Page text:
Academic journal article Career Planning and Adult Development Journal

Today's Modern Resume

Academic journal article Career Planning and Adult Development Journal

Today's Modern Resume

Article excerpt

The hallmarks of the modern resume are Succinctness, Strategic Focus, and Storytelling Style.

Today's trends are a distinct reflection of and reaction to changes in our culture. The resume as we know it has been in use for more than half a century (Collins, 2011; Lempicki, 2011), but naturally it continues to evolve to meet the changing needs of employers and job seekers. As resume writers, career coaches, and career counselors, we need to be aware of how styles are changing, how our clients are using resumes, and how to create winning documents that are effective in today's employment market.

What is a Resume?

According to Dictionary.com, a resume is:

1. A summing up; summary.

2. A brief written account of personal, educational, and professional qualifications and experience, as that prepared by an applicant for a job. That definition is expansive enough to still ring true today yet allow for the changes in styles and trends that have occurred over the past years and decades. So while a resume from the 1950s or 1980s will conform to the definition, it is very different from today's resume. In fact, a resume from as recently as four or five years ago will also differ markedly from a resume that conforms to today's best practices.

What's Changed and Why?

We have only to look at our modern culture to understand why the resume has evolved to its current style. We live in a world of constant interruptions from multiple media - emails, tweets, ad popups, screen crawls, not to mention calls, texts, and alerts on the mobile phones that we take with us everywhere.

Television commercials have gotten shorter. Nowadays 10- and 15-second spots are commonplace and 30-second spots feel leisurely, while in the 1950s the 60-second spot was the norm (Rodman, 2009). Attention spans have gotten shorter, and thorough reading of detailed documents is not to be expected in our fast-paced business culture.

To get noticed, resumes have adapted to meet the expectation for messages delivered quickly and clearly, in short bites of meaningful infor mation. All three of the hallmarks - Succinctness, Strategic Focus, and Storytelling Style - come into play for career professionals in creating resumes to meet today's needs.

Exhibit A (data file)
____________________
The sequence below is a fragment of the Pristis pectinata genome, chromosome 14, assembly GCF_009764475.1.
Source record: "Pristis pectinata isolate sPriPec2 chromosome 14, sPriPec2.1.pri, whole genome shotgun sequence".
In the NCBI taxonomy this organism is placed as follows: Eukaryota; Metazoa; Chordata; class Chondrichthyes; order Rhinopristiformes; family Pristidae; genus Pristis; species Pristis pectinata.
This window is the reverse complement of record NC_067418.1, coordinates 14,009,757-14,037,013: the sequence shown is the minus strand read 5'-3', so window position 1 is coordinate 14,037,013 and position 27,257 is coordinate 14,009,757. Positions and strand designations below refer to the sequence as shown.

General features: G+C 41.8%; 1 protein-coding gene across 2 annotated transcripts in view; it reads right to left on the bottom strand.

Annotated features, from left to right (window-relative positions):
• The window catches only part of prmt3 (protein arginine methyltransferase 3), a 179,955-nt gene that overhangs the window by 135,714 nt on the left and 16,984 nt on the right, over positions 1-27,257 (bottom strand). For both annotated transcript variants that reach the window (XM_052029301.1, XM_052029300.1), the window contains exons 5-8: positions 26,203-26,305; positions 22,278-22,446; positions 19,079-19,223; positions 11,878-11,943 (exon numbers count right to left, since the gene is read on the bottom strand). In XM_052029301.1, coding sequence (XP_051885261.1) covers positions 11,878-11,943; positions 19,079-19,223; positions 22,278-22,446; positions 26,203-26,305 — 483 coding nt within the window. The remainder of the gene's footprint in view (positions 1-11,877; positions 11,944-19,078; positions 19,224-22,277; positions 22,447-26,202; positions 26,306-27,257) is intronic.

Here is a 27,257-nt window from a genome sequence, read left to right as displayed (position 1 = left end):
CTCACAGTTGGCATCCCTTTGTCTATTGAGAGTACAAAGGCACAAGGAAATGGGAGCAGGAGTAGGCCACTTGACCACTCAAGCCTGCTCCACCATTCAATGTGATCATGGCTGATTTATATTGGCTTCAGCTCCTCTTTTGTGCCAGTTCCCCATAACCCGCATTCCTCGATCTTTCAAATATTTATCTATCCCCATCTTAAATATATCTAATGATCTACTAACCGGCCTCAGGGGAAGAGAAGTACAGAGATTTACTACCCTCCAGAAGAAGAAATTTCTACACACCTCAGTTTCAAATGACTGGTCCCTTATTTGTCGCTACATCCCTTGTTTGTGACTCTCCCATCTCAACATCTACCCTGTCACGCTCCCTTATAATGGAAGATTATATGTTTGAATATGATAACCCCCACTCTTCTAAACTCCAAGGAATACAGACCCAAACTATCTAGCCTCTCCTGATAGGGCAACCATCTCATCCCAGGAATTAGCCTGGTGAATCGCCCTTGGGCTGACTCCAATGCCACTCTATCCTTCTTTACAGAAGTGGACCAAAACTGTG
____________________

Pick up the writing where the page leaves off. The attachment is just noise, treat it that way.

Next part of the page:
Succinctness

Traditionally, in North America, resumes have been one, two, or possibly three pages in length. Exceptions to this rule have been academic or medical CVs, where length is not an issue and where more content can signal greater qualifications. Also, resumes (often called CVs) used in other English-speaking countries around the world have tended to be a bit longer. With the trend toward more succinct resumes, one or two pages is still the norm; three-page resumes have become rarer although not out of the question. So the theme of succinctness has only a minimal effect on total document length, but it has a major effect on the content and appearance of the resume. It is important for readers to be able to pick up key information in the quick six-second scan that is typical of a first read (TheLadders, 2012). Thus, resume writers should pay careful attention to:

* Text Density: A page of solid text is unappealing to readers, who are not sitting down for a leisurely perusal of the document but rather skimming quickly - often on a computer screen or mobile phone - for data. Best Practice: Present all resume information in short, readable chunks rather than dense, heavy sections.

* White Space: Blank space - where nothing is written - can be considered as breathing room on a page. Best Practice: Allow ample white space so that readers can pause, absorb, and then move on to another section of the document to gather additional information.

* Paragraph Length: Busy and/or distracted readers are likely to skip over any paragraph that is too long, because it is difficult to skim. Best Practice: Limit paragraph length to three or four lines at most.

* Bullet Length: Similar to paragraphs, bullets need to be written concisely. …

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